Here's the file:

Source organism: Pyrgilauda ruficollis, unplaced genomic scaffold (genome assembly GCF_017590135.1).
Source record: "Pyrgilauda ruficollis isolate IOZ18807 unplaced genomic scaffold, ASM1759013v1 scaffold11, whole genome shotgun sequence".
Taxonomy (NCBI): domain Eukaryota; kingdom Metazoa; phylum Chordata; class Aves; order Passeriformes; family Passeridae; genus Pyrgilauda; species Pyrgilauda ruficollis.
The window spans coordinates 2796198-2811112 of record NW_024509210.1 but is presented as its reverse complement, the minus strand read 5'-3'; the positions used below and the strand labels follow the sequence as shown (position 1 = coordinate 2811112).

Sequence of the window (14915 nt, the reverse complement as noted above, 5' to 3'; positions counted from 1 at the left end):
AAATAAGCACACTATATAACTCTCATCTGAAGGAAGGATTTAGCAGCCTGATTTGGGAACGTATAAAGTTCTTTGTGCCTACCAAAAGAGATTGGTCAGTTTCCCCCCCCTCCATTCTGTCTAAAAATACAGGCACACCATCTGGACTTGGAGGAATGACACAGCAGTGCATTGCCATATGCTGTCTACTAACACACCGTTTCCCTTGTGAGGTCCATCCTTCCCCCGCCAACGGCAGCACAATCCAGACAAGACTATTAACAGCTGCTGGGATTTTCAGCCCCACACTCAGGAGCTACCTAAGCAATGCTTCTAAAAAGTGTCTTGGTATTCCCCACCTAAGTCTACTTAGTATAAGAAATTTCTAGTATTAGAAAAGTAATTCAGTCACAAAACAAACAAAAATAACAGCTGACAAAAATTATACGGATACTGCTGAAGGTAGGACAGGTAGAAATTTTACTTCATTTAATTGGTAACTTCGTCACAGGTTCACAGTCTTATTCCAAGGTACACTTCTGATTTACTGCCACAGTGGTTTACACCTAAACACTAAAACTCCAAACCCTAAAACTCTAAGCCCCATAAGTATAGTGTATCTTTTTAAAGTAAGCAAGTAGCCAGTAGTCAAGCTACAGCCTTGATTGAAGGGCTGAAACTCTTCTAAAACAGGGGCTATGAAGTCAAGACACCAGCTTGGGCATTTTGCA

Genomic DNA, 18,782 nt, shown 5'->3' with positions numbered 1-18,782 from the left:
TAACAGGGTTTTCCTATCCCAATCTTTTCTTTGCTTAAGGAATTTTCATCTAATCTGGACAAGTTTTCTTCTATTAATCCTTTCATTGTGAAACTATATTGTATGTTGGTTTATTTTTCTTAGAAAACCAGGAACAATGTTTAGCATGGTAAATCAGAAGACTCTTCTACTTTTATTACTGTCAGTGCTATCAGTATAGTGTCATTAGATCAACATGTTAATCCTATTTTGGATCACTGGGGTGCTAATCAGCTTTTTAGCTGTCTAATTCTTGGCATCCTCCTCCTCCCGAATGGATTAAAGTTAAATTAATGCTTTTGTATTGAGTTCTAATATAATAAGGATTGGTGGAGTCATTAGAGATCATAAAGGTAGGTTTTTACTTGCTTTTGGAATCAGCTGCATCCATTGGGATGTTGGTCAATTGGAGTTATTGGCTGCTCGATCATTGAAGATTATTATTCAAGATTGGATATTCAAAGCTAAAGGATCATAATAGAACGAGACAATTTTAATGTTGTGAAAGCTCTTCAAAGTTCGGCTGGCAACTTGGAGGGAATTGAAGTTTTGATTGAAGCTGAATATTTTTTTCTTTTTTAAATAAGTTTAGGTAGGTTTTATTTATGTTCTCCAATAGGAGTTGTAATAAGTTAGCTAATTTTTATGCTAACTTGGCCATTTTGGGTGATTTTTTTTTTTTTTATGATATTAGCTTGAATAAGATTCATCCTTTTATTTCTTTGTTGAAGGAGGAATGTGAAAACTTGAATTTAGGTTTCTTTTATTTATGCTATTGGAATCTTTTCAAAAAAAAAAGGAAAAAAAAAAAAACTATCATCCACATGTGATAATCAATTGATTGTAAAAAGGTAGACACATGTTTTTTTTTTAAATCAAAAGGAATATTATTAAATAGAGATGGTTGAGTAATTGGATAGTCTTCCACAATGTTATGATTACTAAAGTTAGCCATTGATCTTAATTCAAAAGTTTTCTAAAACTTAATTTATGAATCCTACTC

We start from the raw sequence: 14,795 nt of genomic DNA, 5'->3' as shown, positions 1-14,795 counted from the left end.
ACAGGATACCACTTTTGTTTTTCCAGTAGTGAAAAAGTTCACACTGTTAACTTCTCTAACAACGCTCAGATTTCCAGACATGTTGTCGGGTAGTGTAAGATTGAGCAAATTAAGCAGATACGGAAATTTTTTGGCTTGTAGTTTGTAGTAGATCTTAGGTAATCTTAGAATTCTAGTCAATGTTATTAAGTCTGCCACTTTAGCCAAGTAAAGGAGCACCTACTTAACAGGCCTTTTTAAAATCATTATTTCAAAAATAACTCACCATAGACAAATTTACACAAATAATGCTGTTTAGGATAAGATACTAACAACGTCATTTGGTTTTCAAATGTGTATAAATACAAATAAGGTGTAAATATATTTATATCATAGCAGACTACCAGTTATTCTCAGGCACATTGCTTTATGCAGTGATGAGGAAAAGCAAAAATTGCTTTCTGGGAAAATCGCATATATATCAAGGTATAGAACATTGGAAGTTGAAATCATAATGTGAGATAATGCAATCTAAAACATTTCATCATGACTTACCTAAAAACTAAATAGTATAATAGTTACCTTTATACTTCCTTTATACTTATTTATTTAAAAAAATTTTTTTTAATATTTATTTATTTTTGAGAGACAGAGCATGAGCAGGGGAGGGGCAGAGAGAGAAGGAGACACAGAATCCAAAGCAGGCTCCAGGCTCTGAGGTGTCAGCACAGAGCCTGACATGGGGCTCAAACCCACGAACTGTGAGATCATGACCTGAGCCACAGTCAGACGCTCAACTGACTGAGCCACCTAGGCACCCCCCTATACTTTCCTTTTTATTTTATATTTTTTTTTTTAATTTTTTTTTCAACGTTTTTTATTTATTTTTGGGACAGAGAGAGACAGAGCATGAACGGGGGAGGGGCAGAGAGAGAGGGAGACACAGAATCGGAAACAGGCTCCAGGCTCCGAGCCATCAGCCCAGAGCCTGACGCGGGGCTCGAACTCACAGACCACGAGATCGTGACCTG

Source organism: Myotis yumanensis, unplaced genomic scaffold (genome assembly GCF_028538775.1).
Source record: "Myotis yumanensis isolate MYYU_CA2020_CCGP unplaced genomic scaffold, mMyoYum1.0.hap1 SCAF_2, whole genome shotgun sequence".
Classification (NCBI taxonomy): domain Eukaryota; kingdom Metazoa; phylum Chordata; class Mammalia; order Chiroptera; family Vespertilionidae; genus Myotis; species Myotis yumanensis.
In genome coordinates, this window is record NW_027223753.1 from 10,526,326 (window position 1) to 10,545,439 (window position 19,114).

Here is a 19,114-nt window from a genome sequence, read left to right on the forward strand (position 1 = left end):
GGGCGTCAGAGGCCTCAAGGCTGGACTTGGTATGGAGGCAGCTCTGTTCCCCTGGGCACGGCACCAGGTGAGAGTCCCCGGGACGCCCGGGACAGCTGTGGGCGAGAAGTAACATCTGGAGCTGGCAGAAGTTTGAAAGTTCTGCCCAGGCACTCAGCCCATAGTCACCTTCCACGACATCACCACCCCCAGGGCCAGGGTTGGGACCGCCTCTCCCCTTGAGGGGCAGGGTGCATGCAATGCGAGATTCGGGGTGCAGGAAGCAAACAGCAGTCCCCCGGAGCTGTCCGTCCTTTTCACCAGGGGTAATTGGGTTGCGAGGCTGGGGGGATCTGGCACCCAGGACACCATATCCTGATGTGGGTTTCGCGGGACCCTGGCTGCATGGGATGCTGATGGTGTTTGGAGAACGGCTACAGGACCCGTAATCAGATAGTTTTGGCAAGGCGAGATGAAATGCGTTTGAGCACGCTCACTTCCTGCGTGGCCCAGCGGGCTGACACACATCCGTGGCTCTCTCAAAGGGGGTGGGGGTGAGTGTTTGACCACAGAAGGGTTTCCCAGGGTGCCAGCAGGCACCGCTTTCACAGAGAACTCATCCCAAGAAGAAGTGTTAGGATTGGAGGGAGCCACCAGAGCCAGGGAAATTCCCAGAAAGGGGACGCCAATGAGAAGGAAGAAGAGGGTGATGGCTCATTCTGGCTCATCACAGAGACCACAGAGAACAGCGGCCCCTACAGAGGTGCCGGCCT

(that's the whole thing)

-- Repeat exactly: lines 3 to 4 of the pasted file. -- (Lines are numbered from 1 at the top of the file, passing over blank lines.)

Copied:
Taxonomy (NCBI): domain Eukaryota; kingdom Metazoa; phylum Chordata; class Aves; order Passeriformes; family Passeridae; genus Pyrgilauda; species Pyrgilauda ruficollis.
The window spans coordinates 2796198-2811112 of record NW_024509210.1 but is presented as its reverse complement, the minus strand read 5'-3'; the positions used below and the strand labels follow the sequence as shown (position 1 = coordinate 2811112).